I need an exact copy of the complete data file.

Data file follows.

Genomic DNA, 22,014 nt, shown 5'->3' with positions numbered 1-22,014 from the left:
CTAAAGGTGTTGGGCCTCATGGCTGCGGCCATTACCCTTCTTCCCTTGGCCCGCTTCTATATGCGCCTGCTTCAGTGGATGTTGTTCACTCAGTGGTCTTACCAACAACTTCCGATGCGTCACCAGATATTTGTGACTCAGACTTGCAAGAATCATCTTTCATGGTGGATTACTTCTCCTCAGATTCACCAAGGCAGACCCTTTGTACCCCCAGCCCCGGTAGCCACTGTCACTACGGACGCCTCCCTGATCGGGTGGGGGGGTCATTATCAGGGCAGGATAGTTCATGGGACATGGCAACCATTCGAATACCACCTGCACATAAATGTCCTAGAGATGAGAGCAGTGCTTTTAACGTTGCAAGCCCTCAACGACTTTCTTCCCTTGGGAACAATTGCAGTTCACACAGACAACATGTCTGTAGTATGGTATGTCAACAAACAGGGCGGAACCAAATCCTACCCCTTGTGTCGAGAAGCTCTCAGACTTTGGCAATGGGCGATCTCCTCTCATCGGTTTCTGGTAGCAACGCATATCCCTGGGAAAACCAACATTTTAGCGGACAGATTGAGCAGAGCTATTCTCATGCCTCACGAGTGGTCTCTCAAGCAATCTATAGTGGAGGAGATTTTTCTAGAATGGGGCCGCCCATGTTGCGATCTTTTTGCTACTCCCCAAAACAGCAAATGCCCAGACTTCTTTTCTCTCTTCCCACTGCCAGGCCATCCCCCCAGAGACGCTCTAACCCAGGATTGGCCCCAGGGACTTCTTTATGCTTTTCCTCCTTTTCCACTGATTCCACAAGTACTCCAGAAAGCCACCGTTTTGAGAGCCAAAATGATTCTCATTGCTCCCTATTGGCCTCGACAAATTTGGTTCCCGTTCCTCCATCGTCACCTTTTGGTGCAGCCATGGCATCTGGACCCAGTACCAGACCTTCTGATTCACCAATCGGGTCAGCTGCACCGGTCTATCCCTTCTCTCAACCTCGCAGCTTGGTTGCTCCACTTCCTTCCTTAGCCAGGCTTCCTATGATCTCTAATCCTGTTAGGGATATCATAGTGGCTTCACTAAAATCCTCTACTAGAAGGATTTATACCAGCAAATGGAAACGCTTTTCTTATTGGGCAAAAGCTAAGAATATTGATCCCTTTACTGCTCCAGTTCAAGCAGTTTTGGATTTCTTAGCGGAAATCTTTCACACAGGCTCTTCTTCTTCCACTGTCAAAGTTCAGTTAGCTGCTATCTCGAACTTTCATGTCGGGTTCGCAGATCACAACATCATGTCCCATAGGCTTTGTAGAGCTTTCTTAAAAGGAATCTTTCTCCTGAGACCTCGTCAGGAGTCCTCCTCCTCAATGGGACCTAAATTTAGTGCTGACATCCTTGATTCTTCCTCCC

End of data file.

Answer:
Genomic DNA, 22,014 nt, shown 5'->3' with positions numbered 1-22,014 from the left:
CTAAAGGTGTTGGGCCTCATGGCTGCGGCCATTACCCTTCTTCCCTTGGCCCGCTTCTATATGCGCCTGCTTCAGTGGATGTTGTTCACTCAGTGGTCTTACCAACAACTTCCGATGCGTCACCAGATATTTGTGACTCAGACTTGCAAGAATCATCTTTCATGGTGGATTACTTCTCCTCAGATTCACCAAGGCAGACCCTTTGTACCCCCAGCCCCGGTAGCCACTGTCACTACGGACGCCTCCCTGATCGGGTGGGGGGGTCATTATCAGGGCAGGATAGTTCATGGGACATGGCAACCATTCGAATACCACCTGCACATAAATGTCCTAGAGATGAGAGCAGTGCTTTTAACGTTGCAAGCCCTCAACGACTTTCTTCCCTTGGGAACAATTGCAGTTCACACAGACAACATGTCTGTAGTATGGTATGTCAACAAACAGGGCGGAACCAAATCCTACCCCTTGTGTCGAGAAGCTCTCAGACTTTGGCAATGGGCGATCTCCTCTCATCGGTTTCTGGTAGCAACGCATATCCCTGGGAAAACCAACATTTTAGCGGACAGATTGAGCAGAGCTATTCTCATGCCTCACGAGTGGTCTCTCAAGCAATCTATAGTGGAGGAGATTTTTCTAGAATGGGGCCGCCCATGTTGCGATCTTTTTGCTACTCCCCAAAACAGCAAATGCCCAGACTTCTTTTCTCTCTTCCCACTGCCAGGCCATCCCCCCAGAGACGCTCTAACCCAGGATTGGCCCCAGGGACTTCTTTATGCTTTTCCTCCTTTTCCACTGATTCCACAAGTACTCCAGAAAGCCACCGTTTTGAGAGCCAAAATGATTCTCATTGCTCCCTATTGGCCTCGACAAATTTGGTTCCCGTTCCTCCATCGTCACCTTTTGGTGCAGCCATGGCATCTGGACCCAGTACCAGACCTTCTGATTCACCAATCGGGTCAGCTGCACCGGTCTATCCCTTCTCTCAACCTCGCAGCTTGGTTGCTCCACTTCCTTCCTTAGCCAGGCTTCCTATGATCTCTAATCCTGTTAGGGATATCATAGTGGCTTCACTAAAATCCTCTACTAGAAGGATTTATACCAGCAAATGGAAACGCTTTTCTTATTGGGCAAAAGCTAAGAATATTGATCCCTTTACTGCTCCAGTTCAAGCAGTTTTGGATTTCTTAGCGGAAATCTTTCACACAGGCTCTTCTTCTTCCACTGTCAAAGTTCAGTTAGCTGCTATCTCGAACTTTCATGTCGGGTTCGCAGATCACAACATCATGTCCCATAGGCTTTGTAGAGCTTTCTTAAAAGGAATCTTTCTCCTGAGACCTCGTCAGGAGTCCTCCTCCTCAATGGGACCTAAATTTAGTGCTGACATCCTTGATTCTTCCTCCC